Advertisement

Enzyme Preparation for Optimal Extracorporeal Enzymatic Detoxification

  • M. Sawa
  • G. Brunner

Abstract

The clinical results of liver transplantation and extracorporeal liver perfusion in fulminant hepatic failure indicate that a whole liver is the best source for enzymatic detoxification. However, a human, monkey, or baboon liver are not always available for these therapeutic methods and at present cannot be preserved over long periods of time. The development of the lipophilic hollow fiber technique has made it possible to remove fat- soluble toxins from the blood and metabolize them by using extracted liver enzymes without complicated processes and immunologic reactions [1, 2; A. Freimann-Kersebaum, G. Brunner, unpublished observations]. Cellular or subcellular sources can be utilized as liver enzymes, and there are many differences in preparation, handling, and thus cost among them. In this study liver homogenate, isolated hepatocytes, microsomes or cytosol, and partially purified enzymes were investigated for the three detoxifying enzymes cytochrome P-450 hydroxylase (P-450-Hx), UDP-glucuronyltransferase (UDPGTase), and glutathione S-transferase (GSTase) with regard to total enzyme yield, efficacy, cost, storage, and stability.

Keywords

Enzyme Preparation Dodecanoic Acid Liver Homogenate Fulminant Hepatic Failure Nicotinamide Adenine Dinucleotide Phosphate 
These keywords were added by machine and not by the authors. This process is experimental and the keywords may be updated as the learning algorithm improves.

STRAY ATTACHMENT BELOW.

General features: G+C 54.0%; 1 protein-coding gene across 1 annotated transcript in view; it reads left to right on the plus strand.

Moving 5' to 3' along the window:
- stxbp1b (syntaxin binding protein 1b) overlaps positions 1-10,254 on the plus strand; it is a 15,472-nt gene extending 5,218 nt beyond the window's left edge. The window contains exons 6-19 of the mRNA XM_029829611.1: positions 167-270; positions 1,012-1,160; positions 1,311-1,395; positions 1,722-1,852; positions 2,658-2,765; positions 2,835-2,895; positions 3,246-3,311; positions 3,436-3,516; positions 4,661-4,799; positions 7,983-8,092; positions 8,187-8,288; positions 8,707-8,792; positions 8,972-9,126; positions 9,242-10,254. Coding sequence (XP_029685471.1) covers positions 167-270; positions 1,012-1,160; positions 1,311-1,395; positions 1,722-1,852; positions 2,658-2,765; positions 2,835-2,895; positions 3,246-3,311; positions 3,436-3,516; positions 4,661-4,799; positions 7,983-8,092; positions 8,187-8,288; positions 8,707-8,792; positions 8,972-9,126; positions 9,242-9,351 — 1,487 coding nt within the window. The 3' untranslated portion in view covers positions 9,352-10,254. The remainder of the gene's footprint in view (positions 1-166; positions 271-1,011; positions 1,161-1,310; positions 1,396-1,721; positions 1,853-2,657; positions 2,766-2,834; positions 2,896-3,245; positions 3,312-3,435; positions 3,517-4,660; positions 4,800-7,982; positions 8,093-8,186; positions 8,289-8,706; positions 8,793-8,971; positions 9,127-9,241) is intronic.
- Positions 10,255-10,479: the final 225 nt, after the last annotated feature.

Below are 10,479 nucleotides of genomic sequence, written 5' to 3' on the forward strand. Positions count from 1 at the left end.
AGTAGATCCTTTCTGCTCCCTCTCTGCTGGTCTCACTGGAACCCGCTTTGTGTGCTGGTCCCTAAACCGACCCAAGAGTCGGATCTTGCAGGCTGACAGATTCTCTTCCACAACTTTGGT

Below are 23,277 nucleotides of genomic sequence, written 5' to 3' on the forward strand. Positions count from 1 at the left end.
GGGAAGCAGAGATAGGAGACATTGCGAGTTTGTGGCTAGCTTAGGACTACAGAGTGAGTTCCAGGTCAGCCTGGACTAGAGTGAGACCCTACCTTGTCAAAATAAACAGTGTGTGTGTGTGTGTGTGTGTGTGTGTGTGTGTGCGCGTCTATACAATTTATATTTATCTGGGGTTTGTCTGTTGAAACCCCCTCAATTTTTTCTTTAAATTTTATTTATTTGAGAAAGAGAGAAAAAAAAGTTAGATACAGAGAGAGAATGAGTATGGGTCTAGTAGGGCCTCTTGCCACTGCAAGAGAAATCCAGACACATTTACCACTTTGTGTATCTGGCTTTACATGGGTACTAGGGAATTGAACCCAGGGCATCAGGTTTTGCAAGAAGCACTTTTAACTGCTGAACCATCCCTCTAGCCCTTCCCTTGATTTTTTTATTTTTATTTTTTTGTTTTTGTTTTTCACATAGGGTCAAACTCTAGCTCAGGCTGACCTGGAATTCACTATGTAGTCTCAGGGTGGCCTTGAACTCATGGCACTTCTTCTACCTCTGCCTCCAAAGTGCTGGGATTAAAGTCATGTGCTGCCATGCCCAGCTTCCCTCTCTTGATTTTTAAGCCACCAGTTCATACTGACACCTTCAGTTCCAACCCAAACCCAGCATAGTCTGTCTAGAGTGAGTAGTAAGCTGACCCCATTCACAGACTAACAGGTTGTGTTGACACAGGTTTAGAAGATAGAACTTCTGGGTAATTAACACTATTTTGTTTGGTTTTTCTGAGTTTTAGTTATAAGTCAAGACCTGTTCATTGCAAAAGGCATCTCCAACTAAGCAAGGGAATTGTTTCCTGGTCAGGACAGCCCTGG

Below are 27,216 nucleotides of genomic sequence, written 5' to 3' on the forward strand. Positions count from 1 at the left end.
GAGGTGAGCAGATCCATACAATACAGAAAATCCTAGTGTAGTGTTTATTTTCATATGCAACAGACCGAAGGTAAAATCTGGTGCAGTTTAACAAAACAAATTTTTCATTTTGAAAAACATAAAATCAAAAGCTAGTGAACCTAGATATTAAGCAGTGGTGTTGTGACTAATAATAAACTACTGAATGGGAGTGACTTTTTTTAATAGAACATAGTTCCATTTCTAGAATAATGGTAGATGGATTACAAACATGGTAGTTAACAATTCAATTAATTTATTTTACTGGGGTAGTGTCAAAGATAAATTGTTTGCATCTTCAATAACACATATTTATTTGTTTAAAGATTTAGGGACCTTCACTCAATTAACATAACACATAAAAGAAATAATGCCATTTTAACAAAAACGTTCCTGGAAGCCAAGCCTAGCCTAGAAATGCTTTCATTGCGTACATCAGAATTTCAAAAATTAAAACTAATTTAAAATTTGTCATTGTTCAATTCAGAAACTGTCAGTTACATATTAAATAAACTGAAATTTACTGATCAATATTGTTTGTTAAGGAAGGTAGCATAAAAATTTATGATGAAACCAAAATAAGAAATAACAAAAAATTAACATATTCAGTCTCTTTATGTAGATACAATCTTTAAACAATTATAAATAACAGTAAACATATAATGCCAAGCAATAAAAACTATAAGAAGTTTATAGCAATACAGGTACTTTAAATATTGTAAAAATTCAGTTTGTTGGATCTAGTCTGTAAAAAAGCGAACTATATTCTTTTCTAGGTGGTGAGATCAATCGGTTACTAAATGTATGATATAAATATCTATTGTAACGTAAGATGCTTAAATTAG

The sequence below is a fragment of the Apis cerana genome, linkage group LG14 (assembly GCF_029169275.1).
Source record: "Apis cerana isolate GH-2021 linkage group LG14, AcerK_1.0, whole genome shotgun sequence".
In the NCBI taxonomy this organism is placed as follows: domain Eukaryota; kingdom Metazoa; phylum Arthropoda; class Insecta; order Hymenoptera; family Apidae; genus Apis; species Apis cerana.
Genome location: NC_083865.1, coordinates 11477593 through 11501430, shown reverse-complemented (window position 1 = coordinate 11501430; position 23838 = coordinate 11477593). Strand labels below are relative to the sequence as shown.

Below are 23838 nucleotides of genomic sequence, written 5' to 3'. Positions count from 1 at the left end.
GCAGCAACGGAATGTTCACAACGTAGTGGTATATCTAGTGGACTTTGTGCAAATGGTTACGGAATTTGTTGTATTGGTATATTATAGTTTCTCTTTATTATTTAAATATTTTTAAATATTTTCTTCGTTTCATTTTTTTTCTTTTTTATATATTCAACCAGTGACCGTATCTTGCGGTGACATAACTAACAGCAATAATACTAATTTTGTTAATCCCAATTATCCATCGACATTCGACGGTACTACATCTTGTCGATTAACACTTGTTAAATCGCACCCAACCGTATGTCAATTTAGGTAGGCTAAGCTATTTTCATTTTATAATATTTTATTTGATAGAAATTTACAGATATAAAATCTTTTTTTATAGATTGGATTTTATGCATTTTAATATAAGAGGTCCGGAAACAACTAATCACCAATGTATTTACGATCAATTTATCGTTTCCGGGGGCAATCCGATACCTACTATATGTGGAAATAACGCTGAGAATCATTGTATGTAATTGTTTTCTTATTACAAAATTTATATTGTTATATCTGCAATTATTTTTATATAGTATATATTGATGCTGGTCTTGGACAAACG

Preview

Unable to display preview. Download preview PDF.

Unable to display preview. Download preview PDF.

References

  1. 1.
    Brunner G, Tegtmeier F (1984) Enzymatic detoxification using lipophilic hollow- fiber membranes: I. Glucuronidation reactions. Artif Organs 8: 161–166PubMedCrossRefGoogle Scholar
  2. 2.
    Tsikas D, Brunner G (1989) Enzymatic detoxification using lipophilic hollow-fiber membranes: IV. Glutathione conjugation reactions. Int J Artif Organs 12: 121–128PubMedGoogle Scholar
  3. 3.
    Holloway CJ, Hussmann-Holloway S, Brunner G (1981) Assay of UDP- glucuronyltransferase with mixtures of acceptors using analytical capillary isotachophoresis. Electrophoresis 2: 25–31CrossRefGoogle Scholar
  4. 4.
    Seglen PO (1974) Preparation of rat liver cells. Exp Cell Res 74: 450–454CrossRefGoogle Scholar
  5. 5.
    Durst HD, Milano M, Kitta EJ, Connelly SA, Grushka E (1975) Phenacyl ester of fatty acids via crown ether catalyst for enhanced ultraviolet detection in liquid chromatography. Anal Chem 47: 1797–1801PubMedCrossRefGoogle Scholar
  6. 6.
    Sawa M, Tsikas D, Brunner G (1988) Glucuronide conjugation of phenols in isolated rabbit hepatocytes measured by high-pressure liquid chromatography. Chromatographia 26: 247–250CrossRefGoogle Scholar
  7. 7.
    Ellmann GL (1959) Tissue sulfhydryl groups. Arch Biochem Biophys 82: 70–77CrossRefGoogle Scholar

Copyright information

© Springer-Verlag Berlin Heidelberg 1992

Authors and Affiliations

  • M. Sawa
  • G. Brunner

There are no affiliations available

Personalised recommendations